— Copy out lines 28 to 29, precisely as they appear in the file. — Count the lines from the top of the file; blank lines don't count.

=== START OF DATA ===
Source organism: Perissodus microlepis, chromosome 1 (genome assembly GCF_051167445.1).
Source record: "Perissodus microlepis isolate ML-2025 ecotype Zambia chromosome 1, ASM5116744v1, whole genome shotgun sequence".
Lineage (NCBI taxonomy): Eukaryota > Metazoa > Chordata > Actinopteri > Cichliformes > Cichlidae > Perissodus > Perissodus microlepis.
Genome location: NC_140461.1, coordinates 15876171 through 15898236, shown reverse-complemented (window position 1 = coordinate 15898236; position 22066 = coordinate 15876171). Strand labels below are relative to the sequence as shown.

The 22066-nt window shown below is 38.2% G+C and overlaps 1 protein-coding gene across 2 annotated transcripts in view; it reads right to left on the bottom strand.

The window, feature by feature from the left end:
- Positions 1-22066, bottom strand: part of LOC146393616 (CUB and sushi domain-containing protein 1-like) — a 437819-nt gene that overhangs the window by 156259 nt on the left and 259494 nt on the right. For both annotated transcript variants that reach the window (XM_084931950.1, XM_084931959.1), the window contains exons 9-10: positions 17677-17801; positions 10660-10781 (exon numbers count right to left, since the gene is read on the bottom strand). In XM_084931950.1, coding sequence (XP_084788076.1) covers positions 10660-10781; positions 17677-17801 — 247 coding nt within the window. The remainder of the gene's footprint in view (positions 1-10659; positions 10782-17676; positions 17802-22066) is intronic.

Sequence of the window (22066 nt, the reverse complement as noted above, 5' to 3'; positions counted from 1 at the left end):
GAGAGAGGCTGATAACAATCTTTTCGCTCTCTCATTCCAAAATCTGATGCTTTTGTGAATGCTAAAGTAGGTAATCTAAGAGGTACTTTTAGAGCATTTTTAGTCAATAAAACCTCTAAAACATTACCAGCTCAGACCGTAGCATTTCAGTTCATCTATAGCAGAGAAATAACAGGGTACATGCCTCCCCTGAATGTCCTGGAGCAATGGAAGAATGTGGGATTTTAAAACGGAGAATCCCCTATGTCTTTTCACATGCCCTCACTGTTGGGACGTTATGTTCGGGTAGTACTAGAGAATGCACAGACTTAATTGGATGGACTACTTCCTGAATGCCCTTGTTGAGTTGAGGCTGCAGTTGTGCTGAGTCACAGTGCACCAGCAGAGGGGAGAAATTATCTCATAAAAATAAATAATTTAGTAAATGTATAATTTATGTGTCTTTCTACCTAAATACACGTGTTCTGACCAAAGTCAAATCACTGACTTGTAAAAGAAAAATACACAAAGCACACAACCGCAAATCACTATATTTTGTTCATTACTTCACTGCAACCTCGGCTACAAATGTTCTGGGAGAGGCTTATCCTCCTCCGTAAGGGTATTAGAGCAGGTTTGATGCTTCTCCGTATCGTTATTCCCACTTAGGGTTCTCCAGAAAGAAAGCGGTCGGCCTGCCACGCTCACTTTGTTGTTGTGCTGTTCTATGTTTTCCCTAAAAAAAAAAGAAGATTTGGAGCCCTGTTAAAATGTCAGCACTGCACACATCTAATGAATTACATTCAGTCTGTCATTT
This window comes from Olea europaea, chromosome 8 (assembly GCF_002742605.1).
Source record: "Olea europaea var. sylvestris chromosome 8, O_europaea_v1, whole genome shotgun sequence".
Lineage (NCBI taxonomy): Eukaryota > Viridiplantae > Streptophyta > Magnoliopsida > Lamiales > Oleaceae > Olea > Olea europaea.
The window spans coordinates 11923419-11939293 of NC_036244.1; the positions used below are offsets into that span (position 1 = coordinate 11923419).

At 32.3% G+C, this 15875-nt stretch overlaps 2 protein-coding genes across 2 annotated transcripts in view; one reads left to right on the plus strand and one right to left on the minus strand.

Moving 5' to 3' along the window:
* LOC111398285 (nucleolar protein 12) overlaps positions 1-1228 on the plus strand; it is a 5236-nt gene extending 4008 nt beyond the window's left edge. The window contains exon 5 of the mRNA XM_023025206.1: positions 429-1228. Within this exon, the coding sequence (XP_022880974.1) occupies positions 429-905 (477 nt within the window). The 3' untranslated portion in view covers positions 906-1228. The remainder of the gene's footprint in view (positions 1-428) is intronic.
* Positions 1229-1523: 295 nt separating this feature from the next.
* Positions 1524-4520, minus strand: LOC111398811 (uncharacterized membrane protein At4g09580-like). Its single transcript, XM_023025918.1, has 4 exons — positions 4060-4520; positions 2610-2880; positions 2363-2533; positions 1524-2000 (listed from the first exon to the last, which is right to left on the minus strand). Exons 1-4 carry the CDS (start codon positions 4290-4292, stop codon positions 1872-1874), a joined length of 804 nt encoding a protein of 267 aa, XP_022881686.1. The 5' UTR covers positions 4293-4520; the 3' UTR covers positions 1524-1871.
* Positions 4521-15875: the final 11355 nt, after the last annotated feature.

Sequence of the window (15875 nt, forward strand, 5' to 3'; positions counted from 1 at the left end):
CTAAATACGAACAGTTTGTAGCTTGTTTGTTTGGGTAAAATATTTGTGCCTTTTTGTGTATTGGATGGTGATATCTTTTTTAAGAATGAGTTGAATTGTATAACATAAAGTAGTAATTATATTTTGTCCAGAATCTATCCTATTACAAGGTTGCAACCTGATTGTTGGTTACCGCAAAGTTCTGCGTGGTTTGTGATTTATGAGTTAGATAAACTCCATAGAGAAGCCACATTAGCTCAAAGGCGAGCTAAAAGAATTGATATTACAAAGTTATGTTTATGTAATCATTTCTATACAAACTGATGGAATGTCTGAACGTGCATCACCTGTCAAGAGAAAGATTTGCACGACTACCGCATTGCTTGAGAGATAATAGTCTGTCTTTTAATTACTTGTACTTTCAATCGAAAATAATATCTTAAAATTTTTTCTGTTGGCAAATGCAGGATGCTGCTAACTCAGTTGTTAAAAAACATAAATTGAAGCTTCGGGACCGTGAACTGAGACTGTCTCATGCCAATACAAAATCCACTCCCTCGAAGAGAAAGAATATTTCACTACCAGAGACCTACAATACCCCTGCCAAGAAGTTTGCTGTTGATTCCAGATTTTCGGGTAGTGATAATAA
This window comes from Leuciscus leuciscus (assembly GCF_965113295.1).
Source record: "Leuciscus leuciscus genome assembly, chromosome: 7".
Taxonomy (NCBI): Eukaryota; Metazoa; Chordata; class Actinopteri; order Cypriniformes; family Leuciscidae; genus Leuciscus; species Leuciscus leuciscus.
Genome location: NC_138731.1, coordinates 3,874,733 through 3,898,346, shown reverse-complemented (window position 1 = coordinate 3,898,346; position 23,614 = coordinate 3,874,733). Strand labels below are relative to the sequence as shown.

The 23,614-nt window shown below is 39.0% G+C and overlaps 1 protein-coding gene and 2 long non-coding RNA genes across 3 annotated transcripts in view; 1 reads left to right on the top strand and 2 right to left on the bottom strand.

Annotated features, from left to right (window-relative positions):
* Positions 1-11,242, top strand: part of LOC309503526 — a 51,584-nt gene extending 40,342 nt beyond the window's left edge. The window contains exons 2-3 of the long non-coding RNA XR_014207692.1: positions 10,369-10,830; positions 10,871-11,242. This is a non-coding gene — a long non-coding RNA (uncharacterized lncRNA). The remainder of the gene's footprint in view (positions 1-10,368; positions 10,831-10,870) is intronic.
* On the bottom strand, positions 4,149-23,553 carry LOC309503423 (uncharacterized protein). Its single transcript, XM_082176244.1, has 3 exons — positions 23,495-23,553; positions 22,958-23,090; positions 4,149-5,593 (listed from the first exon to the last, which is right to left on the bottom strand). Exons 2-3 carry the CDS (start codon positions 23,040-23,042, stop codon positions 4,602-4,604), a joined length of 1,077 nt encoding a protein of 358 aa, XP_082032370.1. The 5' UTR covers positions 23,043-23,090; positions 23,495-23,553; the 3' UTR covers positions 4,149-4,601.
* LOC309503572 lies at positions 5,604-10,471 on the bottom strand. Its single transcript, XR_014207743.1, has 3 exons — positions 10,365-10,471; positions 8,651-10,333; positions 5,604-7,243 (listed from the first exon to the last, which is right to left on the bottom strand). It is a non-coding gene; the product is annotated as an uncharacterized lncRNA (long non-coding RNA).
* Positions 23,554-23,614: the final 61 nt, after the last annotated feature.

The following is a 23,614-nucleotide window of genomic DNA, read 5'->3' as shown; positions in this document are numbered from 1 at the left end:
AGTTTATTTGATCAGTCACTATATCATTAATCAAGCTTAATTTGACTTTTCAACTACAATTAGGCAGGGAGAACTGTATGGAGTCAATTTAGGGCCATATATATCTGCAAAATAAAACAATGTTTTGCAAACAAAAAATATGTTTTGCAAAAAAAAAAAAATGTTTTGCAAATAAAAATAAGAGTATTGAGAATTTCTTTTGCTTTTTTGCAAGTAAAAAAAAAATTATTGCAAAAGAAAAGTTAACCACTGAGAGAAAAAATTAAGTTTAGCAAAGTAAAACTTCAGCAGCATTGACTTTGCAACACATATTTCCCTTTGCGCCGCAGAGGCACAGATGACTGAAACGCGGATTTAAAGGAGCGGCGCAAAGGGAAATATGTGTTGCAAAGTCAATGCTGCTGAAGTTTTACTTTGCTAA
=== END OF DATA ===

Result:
* Positions 1-11,242, top strand: part of LOC309503526 — a 51,584-nt gene extending 40,342 nt beyond the window's left edge. The window contains exons 2-3 of the long non-coding RNA XR_014207692.1: positions 10,369-10,830; positions 10,871-11,242. This is a non-coding gene — a long non-coding RNA (uncharacterized lncRNA). The remainder of the gene's footprint in view (positions 1-10,368; positions 10,831-10,870) is intronic.
* On the bottom strand, positions 4,149-23,553 carry LOC309503423 (uncharacterized protein). Its single transcript, XM_082176244.1, has 3 exons — positions 23,495-23,553; positions 22,958-23,090; positions 4,149-5,593 (listed from the first exon to the last, which is right to left on the bottom strand). Exons 2-3 carry the CDS (start codon positions 23,040-23,042, stop codon positions 4,602-4,604), a joined length of 1,077 nt encoding a protein of 358 aa, XP_082032370.1. The 5' UTR covers positions 23,043-23,090; positions 23,495-23,553; the 3' UTR covers positions 4,149-4,601.